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Suzanne Black

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Intersectionality

Reflections on Equality, Diversity & Inclusion in the Creative Industries 1

Here at Creative Informatics we have made Equality, Diversity & Inclusion (ED&I) core aspects of our activities. Some of our efforts have been public-facing, such as our ED&I Statement, Equality, Diversity, and Inclusion Policy & Action Plan 2021-23 and discussions at our regular Partnership Forums. Some of them have been behind the scenes.

In this blog series we share three topics that surfaced during that work – intersectionality, diversity monitoring data, and how to measure the success of ED&I strategies – with the hope of furthering the conversations around them.

Our first blog post dives right into the issues of intersectionality, a term that is often used in the context of ED&I activities.

What is intersectionality?

Intersectionality is a familiar term in discussions of Equality, Diversity & Inclusion, but it can be used to mean different things. Kimberlé Crenshaw first introduced the concept in 1989, and this TED Talk by Crenshaw offers a good introduction.

In 2013 Crenshaw, along with Sumi Cho and Leslie McCall, reflected on how the term has been understood, misunderstood and mobilised in academia and activism. They define intersectionality as working to “illuminate how intersecting axes of power and inequality operate to our collective and individual disadvantage” (Cho et al., 2013, pp. 795-6) to create a network of overlapping structures of power in which we are all enmeshed.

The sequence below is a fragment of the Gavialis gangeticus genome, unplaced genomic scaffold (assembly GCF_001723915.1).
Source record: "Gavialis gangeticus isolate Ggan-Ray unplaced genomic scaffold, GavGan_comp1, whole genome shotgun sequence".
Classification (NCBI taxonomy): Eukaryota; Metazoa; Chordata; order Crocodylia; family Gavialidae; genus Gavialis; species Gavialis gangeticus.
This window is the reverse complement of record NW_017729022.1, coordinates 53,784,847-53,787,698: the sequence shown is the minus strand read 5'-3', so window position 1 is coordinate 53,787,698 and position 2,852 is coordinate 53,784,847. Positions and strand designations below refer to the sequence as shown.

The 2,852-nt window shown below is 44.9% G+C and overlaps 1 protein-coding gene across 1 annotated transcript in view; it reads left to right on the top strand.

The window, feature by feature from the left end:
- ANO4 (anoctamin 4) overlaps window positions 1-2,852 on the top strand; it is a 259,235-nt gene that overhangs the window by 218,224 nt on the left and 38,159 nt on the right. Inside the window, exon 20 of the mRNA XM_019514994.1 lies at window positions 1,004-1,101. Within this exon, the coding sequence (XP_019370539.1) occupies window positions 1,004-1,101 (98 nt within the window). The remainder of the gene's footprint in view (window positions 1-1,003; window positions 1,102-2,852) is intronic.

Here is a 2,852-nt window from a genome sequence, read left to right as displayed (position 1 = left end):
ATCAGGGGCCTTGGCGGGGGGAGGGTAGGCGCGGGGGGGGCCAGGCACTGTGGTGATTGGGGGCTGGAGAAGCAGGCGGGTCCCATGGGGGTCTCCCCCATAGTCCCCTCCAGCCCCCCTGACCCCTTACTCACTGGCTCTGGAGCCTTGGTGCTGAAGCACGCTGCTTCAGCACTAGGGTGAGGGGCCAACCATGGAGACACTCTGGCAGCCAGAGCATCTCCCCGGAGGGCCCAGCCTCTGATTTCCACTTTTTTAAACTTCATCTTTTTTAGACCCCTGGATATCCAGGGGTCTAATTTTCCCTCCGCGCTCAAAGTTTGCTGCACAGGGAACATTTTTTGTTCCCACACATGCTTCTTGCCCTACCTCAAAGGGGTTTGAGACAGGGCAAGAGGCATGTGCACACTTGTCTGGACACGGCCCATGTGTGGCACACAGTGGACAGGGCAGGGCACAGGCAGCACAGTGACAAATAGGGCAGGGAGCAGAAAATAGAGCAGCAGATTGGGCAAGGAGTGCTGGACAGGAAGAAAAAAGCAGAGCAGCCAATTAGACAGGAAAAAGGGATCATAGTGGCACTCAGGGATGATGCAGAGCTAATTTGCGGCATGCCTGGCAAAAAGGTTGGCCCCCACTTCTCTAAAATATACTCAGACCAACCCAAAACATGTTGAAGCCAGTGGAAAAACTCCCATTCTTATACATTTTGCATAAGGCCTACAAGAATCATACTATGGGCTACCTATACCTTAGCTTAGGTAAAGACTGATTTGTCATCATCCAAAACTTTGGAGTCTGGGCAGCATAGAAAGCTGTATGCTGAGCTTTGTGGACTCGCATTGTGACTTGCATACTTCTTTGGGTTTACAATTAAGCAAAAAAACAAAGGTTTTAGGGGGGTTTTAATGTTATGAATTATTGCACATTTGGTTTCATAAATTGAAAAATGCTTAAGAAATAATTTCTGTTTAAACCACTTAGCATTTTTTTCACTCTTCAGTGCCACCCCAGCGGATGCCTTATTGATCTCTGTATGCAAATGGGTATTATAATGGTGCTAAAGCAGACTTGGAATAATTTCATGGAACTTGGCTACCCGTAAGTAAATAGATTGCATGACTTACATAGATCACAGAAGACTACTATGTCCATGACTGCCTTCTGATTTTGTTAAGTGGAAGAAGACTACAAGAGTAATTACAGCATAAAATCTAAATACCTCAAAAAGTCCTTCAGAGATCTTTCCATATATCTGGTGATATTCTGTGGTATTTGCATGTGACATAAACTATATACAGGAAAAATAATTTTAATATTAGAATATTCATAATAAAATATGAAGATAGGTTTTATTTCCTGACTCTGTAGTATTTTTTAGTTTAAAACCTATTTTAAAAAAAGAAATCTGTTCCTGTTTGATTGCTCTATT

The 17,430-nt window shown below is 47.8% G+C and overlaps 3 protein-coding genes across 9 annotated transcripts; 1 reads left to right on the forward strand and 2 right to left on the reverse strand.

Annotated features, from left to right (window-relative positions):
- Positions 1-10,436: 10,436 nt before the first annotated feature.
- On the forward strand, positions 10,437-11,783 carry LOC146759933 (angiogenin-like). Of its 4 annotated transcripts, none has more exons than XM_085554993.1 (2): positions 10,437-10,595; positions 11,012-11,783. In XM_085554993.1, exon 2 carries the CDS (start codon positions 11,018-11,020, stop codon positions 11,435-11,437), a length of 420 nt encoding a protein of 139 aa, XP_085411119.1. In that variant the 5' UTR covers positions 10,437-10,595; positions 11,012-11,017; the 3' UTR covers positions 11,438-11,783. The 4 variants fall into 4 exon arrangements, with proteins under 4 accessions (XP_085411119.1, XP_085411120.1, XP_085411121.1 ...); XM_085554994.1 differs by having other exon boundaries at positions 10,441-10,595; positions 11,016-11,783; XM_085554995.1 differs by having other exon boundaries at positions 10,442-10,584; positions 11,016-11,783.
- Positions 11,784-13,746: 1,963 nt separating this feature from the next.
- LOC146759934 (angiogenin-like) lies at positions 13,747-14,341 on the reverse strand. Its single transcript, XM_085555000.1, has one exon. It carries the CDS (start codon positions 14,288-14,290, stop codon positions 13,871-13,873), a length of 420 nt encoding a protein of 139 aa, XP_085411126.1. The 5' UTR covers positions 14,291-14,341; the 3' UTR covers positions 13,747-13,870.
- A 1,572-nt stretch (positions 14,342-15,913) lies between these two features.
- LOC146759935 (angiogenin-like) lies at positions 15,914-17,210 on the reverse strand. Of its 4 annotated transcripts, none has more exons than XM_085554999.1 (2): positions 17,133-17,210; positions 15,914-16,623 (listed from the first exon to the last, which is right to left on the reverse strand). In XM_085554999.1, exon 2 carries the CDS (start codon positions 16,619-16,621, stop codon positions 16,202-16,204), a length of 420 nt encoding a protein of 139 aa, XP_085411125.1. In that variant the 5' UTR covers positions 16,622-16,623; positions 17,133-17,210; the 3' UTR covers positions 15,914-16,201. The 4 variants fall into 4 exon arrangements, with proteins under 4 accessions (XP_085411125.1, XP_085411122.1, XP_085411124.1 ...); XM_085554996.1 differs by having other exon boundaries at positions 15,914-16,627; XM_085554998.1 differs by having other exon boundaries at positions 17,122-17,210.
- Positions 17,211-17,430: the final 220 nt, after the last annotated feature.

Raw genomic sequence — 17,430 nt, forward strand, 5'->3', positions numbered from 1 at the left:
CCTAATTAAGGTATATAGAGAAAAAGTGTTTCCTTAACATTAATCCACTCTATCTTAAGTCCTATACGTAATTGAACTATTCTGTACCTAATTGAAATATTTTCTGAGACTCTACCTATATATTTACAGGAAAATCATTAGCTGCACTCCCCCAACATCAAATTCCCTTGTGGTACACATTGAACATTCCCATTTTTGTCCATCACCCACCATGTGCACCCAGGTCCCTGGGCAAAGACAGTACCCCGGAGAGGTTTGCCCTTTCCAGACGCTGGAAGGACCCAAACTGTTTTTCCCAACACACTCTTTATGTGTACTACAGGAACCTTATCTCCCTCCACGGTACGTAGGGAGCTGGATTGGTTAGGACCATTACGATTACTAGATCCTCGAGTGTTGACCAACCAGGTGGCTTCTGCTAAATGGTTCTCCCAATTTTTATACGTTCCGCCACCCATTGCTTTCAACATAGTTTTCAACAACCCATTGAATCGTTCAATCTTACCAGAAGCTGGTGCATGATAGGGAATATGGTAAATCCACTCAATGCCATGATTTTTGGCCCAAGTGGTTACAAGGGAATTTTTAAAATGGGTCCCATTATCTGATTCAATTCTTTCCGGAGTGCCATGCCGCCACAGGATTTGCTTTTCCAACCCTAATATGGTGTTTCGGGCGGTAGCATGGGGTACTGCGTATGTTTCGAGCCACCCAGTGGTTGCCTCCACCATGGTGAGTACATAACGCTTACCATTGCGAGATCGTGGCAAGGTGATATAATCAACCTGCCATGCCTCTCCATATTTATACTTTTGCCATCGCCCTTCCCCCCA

Although Cho, Crenshaw and McCall stress that intersectionality in its original conception is about “structures of power and exclusion” rather than “the infinite combinations and implications of overlapping identities” (Cho et al., 2013, pp. 797), its effects can be seen in the ways in which the needs of groups that are multiply marginalised are often not addressed by existing ED&I measures.

Intersectionality in the Creative Industries

Inequalities in the Creative Industries due to class, gender, ethnicity and disability have been widely acknowledged (Creative Industries Council, 2020) and are magnified for people who are multiply marginalised. Intersectionality is cited by many Creative Industries organisations as part of their ED&I strategies and, for many, intersectionality means collecting diversity monitoring data that captures multiple forms of marginalisation. This is Creative Informatics’ approach as we collect diversity monitoring data about the individuals and project teams that we fund.